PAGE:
Go Back  Quiltingboard Forums > Main
Washing Muslin Before Printing? >

Washing Muslin Before Printing?

Washing Muslin Before Printing?

Old 01-22-2007, 09:29 AM
  #11  
Moderator
 
kathy's Avatar
 
Join Date: Nov 2006
Location: on the Texas Coast
Posts: 4,020
Default

The very first time when I ended up with black and white chickens it was plain muslin, no BJS. This time I had the BJS and rinse, that's when I lost VERY little color. If it's something important it's worth the price of the BJS. It leaves the fabric a little stiff like the pre-treated sheets you buy, but lots cheaper.
kathy
kathy is offline  
Old 01-22-2007, 09:58 AM
  #12  
Member
Thread Starter
 
Join Date: Jan 2007
Location: Dana
Posts: 7
Default

I was in a quilt shop once and noticed a quilt with the pictures done on it. When touching the picture fabric I noticed it was real soft as the natural washed fabric would be. I was hoping the BJS would leave the material this way. I do not like the feel of the pretreated sheets. They sometimes with wear seem to make the picture kind of looked cracked or something, maybe wrinkly. I can't explain what I am trying to say but you probably know what I am talking about. Maybe it was a different kind of material than muslin I don't know. As you can tell I am a beginner quilter. I love it, and am not doing any work outside of home as of now, but still do not seem to make time for it. I am glad to have found this sight and to be able to ask questions from people whom know what they are doing.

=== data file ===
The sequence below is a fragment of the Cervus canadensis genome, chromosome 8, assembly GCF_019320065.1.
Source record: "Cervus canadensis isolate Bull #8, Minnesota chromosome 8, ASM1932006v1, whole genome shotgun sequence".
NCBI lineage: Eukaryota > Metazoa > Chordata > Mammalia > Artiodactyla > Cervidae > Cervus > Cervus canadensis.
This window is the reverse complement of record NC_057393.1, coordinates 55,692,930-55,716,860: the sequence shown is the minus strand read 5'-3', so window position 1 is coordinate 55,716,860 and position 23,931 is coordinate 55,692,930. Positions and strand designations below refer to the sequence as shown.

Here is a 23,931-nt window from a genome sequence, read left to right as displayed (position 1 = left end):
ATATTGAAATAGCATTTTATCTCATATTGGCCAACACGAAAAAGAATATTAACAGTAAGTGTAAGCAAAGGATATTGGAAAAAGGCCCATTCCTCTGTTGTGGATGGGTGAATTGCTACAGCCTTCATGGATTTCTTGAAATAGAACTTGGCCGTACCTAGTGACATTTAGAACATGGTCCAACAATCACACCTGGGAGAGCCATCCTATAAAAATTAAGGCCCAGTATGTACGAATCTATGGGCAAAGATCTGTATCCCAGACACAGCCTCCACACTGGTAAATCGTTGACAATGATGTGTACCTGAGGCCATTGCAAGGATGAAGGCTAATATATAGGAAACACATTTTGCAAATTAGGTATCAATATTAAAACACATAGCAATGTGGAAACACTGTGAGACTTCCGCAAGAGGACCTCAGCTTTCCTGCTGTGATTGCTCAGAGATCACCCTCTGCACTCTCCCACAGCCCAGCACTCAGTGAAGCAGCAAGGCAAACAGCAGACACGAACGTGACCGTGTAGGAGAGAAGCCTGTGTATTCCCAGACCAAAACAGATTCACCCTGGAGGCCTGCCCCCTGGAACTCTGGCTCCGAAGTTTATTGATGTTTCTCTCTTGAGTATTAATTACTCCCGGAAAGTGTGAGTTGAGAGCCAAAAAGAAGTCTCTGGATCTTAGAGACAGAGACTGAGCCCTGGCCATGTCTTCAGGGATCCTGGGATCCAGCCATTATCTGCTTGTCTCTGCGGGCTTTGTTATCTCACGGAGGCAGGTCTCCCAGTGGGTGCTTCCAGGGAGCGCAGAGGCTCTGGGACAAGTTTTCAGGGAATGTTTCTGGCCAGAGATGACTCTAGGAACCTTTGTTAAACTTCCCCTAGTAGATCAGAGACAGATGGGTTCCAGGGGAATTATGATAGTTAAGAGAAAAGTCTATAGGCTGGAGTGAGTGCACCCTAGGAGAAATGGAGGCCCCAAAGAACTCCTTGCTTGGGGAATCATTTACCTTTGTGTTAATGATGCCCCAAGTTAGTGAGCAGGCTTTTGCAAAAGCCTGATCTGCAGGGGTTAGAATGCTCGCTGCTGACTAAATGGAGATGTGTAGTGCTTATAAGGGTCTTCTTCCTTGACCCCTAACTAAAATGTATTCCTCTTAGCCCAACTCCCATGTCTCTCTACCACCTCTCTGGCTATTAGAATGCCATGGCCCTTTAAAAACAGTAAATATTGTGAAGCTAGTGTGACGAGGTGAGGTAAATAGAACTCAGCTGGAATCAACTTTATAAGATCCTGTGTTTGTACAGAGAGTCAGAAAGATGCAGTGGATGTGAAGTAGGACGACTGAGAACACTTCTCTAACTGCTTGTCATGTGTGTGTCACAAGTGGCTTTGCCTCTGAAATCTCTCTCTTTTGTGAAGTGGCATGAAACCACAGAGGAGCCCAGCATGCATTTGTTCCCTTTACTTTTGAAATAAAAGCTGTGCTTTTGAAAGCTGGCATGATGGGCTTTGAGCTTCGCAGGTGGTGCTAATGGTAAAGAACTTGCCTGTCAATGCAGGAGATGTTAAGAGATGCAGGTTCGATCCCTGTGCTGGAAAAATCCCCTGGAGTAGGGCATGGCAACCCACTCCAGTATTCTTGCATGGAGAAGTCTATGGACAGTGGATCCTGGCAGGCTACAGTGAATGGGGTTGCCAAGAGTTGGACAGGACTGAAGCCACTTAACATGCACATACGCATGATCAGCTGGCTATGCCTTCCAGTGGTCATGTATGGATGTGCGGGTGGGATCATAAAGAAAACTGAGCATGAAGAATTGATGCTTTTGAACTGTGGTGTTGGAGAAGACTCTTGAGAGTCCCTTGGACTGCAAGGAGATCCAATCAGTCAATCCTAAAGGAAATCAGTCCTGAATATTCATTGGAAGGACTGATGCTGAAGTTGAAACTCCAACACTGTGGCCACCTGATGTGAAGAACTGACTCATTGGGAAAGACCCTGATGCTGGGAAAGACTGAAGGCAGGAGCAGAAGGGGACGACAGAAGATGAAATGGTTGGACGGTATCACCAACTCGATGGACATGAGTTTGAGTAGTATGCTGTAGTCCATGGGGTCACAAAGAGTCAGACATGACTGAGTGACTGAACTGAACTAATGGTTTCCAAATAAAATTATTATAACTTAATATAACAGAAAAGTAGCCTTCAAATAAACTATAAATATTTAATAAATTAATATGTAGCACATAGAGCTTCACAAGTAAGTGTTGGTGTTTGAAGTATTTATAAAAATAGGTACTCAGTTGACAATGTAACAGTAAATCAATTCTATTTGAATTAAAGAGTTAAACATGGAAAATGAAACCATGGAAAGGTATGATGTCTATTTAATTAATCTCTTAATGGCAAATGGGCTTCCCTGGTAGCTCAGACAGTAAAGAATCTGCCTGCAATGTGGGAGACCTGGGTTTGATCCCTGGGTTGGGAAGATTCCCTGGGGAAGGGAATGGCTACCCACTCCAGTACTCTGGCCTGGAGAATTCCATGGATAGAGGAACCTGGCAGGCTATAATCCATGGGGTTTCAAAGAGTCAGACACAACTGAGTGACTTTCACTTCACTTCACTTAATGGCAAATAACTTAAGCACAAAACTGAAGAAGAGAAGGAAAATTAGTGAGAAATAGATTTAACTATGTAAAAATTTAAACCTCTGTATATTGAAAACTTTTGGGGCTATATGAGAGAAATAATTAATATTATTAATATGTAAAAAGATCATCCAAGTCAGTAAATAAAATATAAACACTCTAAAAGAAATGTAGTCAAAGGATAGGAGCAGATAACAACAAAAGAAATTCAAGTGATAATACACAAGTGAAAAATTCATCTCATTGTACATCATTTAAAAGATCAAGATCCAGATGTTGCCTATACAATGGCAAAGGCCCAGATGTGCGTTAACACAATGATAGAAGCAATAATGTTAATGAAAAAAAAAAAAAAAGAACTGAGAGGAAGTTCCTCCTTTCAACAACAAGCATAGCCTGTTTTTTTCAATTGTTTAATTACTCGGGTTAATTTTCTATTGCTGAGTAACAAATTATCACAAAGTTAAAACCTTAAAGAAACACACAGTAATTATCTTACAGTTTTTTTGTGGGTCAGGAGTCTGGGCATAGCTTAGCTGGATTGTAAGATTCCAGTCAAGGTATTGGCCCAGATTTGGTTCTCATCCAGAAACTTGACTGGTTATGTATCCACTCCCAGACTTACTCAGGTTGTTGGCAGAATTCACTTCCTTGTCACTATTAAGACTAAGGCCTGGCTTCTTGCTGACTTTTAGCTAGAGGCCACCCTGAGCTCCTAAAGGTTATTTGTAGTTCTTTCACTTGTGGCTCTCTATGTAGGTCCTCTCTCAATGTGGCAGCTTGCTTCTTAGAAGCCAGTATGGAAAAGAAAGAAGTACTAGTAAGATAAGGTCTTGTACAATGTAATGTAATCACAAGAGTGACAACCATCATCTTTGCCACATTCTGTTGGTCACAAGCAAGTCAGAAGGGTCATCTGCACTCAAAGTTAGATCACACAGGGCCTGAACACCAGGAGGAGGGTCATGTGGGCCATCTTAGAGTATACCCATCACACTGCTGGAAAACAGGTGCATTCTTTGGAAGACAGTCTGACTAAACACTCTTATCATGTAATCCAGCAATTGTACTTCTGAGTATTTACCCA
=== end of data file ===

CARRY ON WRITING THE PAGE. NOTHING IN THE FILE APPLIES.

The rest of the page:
dittyham is offline  
Old 01-22-2007, 10:55 AM
  #13  
Moderator
 
kathy's Avatar
 
Join Date: Nov 2006
Location: on the Texas Coast
Posts: 4,020
Default

I know the iron on transfers get cracked but I'm not sure about these with the BJS, mine will be small portions maybe 4-5 inch squares in a block so maybe not too stiff.
kathy
kathy is offline  
Old 01-31-2007, 05:27 PM
  #14  
Member
 
Donna's Avatar
 
Join Date: Nov 2006
Location: MN
Posts: 73
Default

I used BJS on my Christmas quilts and once they are washed and pressed(Woolite is ok according to the gentleman I spoke with at the Jenkins CO) they no longer have the feel of pretreated fabric. If you look in the *What are you making for Christmas* you can see a picture of my quilt on page 10 or 11.
Donna is offline  
Old 05-23-2008, 07:08 AM
  #15  
Super Member
 
mimisharon's Avatar
 
Join Date: Dec 2006
Location: Jacksonville, North Carolina
Posts: 5,942
Default

I'm bringing back an old topic because I'm stymied. With the bubble jet set did you print directly onto the muslin? I'm trying to do a quilt for a dear Blue Star Mom who's son just returned from Iraq and she wants the pictures of his life on it. I don't like the iron on sheets for the blocks, they are to stiff, they crack and peel, I don't lose the color but I want this quilt to make up to Albert his lousy barracks room so I want it to be soft and pliable.

Please help?

Sharon
mimisharon is offline  
Old 05-23-2008, 07:57 AM
  #16  
Senior Member
 
Join Date: Jul 2007
Location: Montana
Posts: 683
Default

Should you really be washing chickens? Hmmm... that just seems wrong :):)
Cathy M is offline  
Old 05-23-2008, 08:11 AM
  #17  
Community Manager
 
PatriceJ's Avatar
 
Join Date: Nov 2006
Location: Southeast Georgia, USA
Posts: 8,813
Default

the pre-treated sheets in a pack are at least twice as expensive as treating the fabric yourself.

get yourself some nice 200-ct muslin and a bottle of bubble jetset. you can also print on the bargain muslin from walmart but the results are much better on 200-count. (if you have an HP printer, buy the BJS made especially for HP printers.) just treat the fabric according to the instructions on the bottle. it's super easy and safe. although they're recommended, i don't even wear gloves and have never had the least little problem.